While there is no wrong way to enjoy a good cup of coffee, we at Glassworks are here to assist you in getting the most out it. Following these guidelines will be helpful regardless of your preferred brewing method, even a plug and play drip coffee maker (which there is nothing wrong with, if that's your thing). Don't be intimidated, it's all pretty easy, and you'll notice the results.
The optimal ratio between coffee and water varies based on your chosen brew method. Following these will help you to brew well balanced coffee and highlight each method's distinctive characteristics. We have outlined suggested ratios for each of the methods, but there is room to play depending on your personal preferences. Also included are the tools we suggest having on hand for each method, one of which is a simple digital kitchen scale that can read weights in grams. This will help you to weigh out the proper amount of coffee and water before getting started. That's right, I'm about to talk to you about the value of weighing water.
Weighing water, huh? Before you write me off as a maniac, please give me a moment to explain. In order to attain desirable ratios, you'll need the proper amounts of both coffee and water. Too much water will yield a sad and thin cup of coffee. Too little water will leave you with a thick and wild bean juice. Use your scale to measure both. We fully encourage you to do your own thing, but the recommended ratios offered within are a great starting place. Another tool that is very helpful in a variety of brewing methods is a gooseneck kettle, of which there are many options available.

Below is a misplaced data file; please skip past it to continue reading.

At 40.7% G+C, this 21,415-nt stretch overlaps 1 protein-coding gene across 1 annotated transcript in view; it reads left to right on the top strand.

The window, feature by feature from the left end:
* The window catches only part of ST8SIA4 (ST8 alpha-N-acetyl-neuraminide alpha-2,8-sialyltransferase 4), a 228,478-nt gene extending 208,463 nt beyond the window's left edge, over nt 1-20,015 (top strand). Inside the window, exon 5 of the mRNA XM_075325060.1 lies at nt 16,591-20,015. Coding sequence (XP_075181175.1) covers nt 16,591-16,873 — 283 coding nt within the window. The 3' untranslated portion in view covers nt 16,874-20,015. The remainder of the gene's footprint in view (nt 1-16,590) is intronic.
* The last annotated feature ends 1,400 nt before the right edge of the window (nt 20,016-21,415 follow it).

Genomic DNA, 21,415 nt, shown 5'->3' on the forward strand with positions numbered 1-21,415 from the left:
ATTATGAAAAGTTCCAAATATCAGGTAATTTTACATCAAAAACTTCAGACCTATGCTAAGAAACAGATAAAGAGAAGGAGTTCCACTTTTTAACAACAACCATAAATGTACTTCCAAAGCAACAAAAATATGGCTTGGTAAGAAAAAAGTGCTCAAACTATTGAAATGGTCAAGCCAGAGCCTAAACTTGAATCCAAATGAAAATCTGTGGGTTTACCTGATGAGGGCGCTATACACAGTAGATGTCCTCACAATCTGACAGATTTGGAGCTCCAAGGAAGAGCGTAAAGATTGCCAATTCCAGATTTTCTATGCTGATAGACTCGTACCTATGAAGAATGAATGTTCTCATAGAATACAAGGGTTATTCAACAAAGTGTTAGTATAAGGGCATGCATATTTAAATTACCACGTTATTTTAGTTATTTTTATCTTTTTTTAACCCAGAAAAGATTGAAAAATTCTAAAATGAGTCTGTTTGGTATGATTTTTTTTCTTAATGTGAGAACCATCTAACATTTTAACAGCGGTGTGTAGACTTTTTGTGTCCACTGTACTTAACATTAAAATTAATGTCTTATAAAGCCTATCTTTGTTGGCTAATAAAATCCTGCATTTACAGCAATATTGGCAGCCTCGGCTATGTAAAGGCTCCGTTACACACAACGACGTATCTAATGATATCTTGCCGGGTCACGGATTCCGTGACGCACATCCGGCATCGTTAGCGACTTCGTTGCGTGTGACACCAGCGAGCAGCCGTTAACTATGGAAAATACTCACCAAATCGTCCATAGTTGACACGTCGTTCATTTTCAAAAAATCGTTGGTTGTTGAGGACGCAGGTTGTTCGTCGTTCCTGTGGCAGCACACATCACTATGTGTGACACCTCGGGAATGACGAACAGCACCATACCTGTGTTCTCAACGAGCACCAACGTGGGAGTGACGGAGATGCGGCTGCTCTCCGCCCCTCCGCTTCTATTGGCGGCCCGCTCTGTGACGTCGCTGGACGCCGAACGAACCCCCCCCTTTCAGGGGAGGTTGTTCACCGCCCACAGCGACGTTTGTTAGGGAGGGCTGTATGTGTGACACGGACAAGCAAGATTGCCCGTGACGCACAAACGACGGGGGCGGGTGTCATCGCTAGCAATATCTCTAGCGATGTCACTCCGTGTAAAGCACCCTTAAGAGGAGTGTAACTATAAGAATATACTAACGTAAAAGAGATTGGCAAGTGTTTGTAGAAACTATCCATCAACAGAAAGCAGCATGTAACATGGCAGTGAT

Another factor at play will be the coarseness of your grind. This will heavily impact the rate of extraction once water is introduced to the coffee. If your grind is too fine, the water will have to fight its way through the grounds and be exposed to more than the desirable amount of surface area, resulting in over extraction. Conversely, if your grind is too coarse the water will not meet enough resistance, preventing it from interacting with the coffee for the desired amount of time. This results in under-extraction. The most efficient path to precision coffee grinding is a conical burr grinder, of which there are many. Again, we've offered some guidelines in each brewing method of what you should look for when grinding your coffee. Another great way to judge if your grind is on point is time.
Tying everything together, paying attention to how long your coffee takes to brew can help you gauge if all of the above mentioned factors are within desirable parameters. If it takes too long, your grind is likely too fine. If it doesn't take long enough, it's likely too coarse. We highly recommend a handheld digital kitchen timer, but your phone probably has a stopwatch on it, or you might be someone that wears a watch.
All photos by Kristan Lieb